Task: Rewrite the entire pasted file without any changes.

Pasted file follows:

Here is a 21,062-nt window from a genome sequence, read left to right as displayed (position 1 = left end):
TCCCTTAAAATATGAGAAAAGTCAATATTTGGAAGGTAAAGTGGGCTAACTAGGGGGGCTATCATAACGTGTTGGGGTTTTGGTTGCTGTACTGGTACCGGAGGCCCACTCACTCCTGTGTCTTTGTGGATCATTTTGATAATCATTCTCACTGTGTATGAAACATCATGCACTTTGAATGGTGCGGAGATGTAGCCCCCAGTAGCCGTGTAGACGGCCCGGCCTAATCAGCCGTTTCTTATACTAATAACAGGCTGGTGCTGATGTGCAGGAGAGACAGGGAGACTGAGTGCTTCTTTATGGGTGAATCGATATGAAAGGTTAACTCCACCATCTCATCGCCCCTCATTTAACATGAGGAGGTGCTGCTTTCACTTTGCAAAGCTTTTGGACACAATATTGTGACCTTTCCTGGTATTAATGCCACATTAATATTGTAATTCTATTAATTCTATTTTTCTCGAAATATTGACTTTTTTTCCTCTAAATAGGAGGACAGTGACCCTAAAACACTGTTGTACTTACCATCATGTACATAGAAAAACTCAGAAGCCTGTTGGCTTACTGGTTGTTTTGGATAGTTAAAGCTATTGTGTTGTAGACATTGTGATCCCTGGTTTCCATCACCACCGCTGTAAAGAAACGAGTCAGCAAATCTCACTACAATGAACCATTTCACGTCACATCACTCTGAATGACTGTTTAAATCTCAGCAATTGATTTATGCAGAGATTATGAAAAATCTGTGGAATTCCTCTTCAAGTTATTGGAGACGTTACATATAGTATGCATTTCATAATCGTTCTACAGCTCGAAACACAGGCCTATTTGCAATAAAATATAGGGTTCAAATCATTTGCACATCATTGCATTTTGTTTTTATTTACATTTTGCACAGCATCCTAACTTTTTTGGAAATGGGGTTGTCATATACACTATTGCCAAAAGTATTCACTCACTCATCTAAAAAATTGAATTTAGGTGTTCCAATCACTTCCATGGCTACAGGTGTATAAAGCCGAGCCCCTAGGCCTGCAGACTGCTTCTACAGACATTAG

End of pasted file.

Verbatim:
Here is a 21,062-nt window from a genome sequence, read left to right as displayed (position 1 = left end):
TCCCTTAAAATATGAGAAAAGTCAATATTTGGAAGGTAAAGTGGGCTAACTAGGGGGGCTATCATAACGTGTTGGGGTTTTGGTTGCTGTACTGGTACCGGAGGCCCACTCACTCCTGTGTCTTTGTGGATCATTTTGATAATCATTCTCACTGTGTATGAAACATCATGCACTTTGAATGGTGCGGAGATGTAGCCCCCAGTAGCCGTGTAGACGGCCCGGCCTAATCAGCCGTTTCTTATACTAATAACAGGCTGGTGCTGATGTGCAGGAGAGACAGGGAGACTGAGTGCTTCTTTATGGGTGAATCGATATGAAAGGTTAACTCCACCATCTCATCGCCCCTCATTTAACATGAGGAGGTGCTGCTTTCACTTTGCAAAGCTTTTGGACACAATATTGTGACCTTTCCTGGTATTAATGCCACATTAATATTGTAATTCTATTAATTCTATTTTTCTCGAAATATTGACTTTTTTTCCTCTAAATAGGAGGACAGTGACCCTAAAACACTGTTGTACTTACCATCATGTACATAGAAAAACTCAGAAGCCTGTTGGCTTACTGGTTGTTTTGGATAGTTAAAGCTATTGTGTTGTAGACATTGTGATCCCTGGTTTCCATCACCACCGCTGTAAAGAAACGAGTCAGCAAATCTCACTACAATGAACCATTTCACGTCACATCACTCTGAATGACTGTTTAAATCTCAGCAATTGATTTATGCAGAGATTATGAAAAATCTGTGGAATTCCTCTTCAAGTTATTGGAGACGTTACATATAGTATGCATTTCATAATCGTTCTACAGCTCGAAACACAGGCCTATTTGCAATAAAATATAGGGTTCAAATCATTTGCACATCATTGCATTTTGTTTTTATTTACATTTTGCACAGCATCCTAACTTTTTTGGAAATGGGGTTGTCATATACACTATTGCCAAAAGTATTCACTCACTCATCTAAAAAATTGAATTTAGGTGTTCCAATCACTTCCATGGCTACAGGTGTATAAAGCCGAGCCCCTAGGCCTGCAGACTGCTTCTACAGACATTAG